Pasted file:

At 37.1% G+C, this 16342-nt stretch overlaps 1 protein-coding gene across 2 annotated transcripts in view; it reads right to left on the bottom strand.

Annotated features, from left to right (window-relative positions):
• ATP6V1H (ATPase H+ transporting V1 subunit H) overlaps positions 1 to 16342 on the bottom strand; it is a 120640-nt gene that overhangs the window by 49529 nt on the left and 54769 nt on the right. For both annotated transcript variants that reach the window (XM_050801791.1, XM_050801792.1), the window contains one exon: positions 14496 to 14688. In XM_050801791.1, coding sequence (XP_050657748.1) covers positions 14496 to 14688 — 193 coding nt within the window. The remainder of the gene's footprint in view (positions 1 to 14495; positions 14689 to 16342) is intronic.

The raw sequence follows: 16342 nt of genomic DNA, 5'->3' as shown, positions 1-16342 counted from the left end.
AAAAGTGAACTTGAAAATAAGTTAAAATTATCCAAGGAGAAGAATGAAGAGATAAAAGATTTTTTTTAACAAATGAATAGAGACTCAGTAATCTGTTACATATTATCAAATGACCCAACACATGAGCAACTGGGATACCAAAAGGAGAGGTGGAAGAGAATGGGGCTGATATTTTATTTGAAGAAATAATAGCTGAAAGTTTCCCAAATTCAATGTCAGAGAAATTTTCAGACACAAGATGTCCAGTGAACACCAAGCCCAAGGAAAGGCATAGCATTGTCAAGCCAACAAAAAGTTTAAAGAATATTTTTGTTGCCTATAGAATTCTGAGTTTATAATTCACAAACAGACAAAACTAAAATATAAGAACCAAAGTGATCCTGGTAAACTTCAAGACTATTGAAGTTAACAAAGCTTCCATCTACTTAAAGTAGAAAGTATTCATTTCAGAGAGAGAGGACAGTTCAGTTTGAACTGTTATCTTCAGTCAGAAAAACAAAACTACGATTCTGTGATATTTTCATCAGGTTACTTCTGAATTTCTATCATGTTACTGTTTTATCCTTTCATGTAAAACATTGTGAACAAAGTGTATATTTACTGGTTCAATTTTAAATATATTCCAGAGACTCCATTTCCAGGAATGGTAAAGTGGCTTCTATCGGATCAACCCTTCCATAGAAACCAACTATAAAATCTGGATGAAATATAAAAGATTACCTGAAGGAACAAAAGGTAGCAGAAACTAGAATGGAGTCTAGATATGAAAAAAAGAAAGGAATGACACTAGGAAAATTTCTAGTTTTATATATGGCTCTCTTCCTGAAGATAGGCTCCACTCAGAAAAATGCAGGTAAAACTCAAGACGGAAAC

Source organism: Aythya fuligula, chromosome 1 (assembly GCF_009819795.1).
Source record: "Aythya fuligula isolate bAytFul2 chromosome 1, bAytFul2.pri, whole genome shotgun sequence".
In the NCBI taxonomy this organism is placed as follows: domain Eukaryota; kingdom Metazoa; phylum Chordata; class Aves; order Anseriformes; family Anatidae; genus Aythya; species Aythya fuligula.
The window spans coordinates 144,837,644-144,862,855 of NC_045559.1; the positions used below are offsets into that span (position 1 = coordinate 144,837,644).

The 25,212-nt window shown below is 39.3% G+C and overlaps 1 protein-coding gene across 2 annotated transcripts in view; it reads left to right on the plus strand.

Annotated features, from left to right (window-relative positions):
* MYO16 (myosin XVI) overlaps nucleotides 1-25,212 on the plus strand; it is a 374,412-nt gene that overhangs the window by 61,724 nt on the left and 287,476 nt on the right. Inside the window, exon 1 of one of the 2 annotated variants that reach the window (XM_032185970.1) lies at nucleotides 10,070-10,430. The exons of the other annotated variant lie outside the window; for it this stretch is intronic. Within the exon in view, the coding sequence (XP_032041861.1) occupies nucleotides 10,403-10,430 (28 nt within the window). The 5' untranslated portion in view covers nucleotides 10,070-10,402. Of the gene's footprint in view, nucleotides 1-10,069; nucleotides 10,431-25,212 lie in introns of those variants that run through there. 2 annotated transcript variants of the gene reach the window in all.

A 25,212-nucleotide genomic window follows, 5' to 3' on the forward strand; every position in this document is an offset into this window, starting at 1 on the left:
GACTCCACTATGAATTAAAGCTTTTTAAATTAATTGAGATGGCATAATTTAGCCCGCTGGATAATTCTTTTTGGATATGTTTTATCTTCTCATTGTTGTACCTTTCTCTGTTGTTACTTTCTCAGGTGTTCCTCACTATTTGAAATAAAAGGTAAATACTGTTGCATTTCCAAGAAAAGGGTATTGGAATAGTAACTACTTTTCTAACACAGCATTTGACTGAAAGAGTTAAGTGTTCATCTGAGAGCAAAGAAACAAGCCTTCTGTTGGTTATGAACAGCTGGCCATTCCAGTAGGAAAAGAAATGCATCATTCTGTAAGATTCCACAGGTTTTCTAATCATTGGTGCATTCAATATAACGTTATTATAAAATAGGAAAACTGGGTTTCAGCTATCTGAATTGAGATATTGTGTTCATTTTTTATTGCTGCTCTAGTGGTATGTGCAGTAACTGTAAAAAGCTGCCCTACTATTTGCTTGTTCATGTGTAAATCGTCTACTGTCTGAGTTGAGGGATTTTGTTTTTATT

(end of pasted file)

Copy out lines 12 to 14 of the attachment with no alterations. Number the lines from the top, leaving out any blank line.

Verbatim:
* MYO16 (myosin XVI) overlaps nucleotides 1-25,212 on the plus strand; it is a 374,412-nt gene that overhangs the window by 61,724 nt on the left and 287,476 nt on the right. Inside the window, exon 1 of one of the 2 annotated variants that reach the window (XM_032185970.1) lies at nucleotides 10,070-10,430. The exons of the other annotated variant lie outside the window; for it this stretch is intronic. Within the exon in view, the coding sequence (XP_032041861.1) occupies nucleotides 10,403-10,430 (28 nt within the window). The 5' untranslated portion in view covers nucleotides 10,070-10,402. Of the gene's footprint in view, nucleotides 1-10,069; nucleotides 10,431-25,212 lie in introns of those variants that run through there. 2 annotated transcript variants of the gene reach the window in all.

A 25,212-nucleotide genomic window follows, 5' to 3' on the forward strand; every position in this document is an offset into this window, starting at 1 on the left:
GACTCCACTATGAATTAAAGCTTTTTAAATTAATTGAGATGGCATAATTTAGCCCGCTGGATAATTCTTTTTGGATATGTTTTATCTTCTCATTGTTGTACCTTTCTCTGTTGTTACTTTCTCAGGTGTTCCTCACTATTTGAAATAAAAGGTAAATACTGTTGCATTTCCAAGAAAAGGGTATTGGAATAGTAACTACTTTTCTAACACAGCATTTGACTGAAAGAGTTAAGTGTTCATCTGAGAGCAAAGAAACAAGCCTTCTGTTGGTTATGAACAGCTGGCCATTCCAGTAGGAAAAGAAATGCATCATTCTGTAAGATTCCACAGGTTTTCTAATCATTGGTGCATTCAATATAACGTTATTATAAAATAGGAAAACTGGGTTTCAGCTATCTGAATTGAGATATTGTGTTCATTTTTTATTGCTGCTCTAGTGGTATGTGCAGTAACTGTAAAAAGCTGCCCTACTATTTGCTTGTTCATGTGTAAATCGTCTACTGTCTGAGTTGAGGGATTTTGTTTTTATT